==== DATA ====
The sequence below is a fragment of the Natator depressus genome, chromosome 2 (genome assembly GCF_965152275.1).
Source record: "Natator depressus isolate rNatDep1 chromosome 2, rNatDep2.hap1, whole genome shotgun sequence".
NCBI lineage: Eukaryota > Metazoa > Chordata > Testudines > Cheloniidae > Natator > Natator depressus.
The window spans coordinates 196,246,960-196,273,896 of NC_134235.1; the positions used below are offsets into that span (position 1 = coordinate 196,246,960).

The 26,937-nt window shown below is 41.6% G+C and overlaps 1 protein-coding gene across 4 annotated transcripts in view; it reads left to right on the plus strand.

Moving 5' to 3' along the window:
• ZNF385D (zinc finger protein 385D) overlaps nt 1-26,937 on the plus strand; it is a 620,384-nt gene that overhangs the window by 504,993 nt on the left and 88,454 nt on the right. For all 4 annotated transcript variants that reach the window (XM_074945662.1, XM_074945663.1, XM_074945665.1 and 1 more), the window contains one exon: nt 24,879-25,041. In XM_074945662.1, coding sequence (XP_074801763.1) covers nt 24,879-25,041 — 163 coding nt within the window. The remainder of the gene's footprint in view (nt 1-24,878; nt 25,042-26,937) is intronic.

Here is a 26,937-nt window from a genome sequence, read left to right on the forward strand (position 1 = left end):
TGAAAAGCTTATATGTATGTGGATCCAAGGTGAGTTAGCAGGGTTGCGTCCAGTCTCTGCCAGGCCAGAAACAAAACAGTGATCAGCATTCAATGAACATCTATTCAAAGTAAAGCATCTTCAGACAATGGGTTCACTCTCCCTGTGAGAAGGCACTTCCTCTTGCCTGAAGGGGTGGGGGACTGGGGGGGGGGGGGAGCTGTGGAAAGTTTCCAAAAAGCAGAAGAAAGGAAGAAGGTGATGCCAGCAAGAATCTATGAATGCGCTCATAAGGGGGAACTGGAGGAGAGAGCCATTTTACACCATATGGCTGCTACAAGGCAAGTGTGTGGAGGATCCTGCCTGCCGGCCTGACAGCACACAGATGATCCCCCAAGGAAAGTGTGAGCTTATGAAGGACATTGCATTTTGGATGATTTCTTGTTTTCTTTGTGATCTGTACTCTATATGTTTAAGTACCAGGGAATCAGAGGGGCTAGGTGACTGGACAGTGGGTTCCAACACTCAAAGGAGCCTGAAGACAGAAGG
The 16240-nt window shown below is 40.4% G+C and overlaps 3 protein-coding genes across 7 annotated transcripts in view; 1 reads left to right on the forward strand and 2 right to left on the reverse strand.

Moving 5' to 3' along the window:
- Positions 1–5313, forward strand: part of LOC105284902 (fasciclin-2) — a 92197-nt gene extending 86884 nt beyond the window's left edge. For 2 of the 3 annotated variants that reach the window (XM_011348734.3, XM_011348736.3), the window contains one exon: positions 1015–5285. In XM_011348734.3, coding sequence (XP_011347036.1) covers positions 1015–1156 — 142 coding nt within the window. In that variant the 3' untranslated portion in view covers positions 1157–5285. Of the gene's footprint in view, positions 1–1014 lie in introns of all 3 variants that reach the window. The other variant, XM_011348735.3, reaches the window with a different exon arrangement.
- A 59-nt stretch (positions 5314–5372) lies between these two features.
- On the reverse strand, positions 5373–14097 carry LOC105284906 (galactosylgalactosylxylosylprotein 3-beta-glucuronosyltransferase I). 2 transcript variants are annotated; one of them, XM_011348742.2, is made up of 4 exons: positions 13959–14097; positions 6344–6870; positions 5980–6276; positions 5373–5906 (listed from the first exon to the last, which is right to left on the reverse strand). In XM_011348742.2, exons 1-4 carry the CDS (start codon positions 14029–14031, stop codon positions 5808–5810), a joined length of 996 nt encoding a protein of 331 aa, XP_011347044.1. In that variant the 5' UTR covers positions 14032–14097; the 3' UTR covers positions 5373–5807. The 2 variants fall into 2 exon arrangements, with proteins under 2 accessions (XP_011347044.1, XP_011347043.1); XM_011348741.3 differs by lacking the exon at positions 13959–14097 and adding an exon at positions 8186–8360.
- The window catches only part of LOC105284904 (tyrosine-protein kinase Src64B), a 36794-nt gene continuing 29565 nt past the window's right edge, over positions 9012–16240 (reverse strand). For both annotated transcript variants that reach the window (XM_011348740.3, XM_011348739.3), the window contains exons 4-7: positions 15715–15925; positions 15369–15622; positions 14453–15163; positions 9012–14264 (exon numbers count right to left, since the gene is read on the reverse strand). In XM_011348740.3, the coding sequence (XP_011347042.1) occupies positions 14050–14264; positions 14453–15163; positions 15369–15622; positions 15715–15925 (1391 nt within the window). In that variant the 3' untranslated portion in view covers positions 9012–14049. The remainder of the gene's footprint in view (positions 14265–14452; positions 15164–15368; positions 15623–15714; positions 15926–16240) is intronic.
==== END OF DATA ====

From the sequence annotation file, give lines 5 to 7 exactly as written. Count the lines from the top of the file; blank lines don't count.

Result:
The 26,937-nt window shown below is 41.6% G+C and overlaps 1 protein-coding gene across 4 annotated transcripts in view; it reads left to right on the plus strand.

Moving 5' to 3' along the window:
• ZNF385D (zinc finger protein 385D) overlaps nt 1-26,937 on the plus strand; it is a 620,384-nt gene that overhangs the window by 504,993 nt on the left and 88,454 nt on the right. For all 4 annotated transcript variants that reach the window (XM_074945662.1, XM_074945663.1, XM_074945665.1 and 1 more), the window contains one exon: nt 24,879-25,041. In XM_074945662.1, coding sequence (XP_074801763.1) covers nt 24,879-25,041 — 163 coding nt within the window. The remainder of the gene's footprint in view (nt 1-24,878; nt 25,042-26,937) is intronic.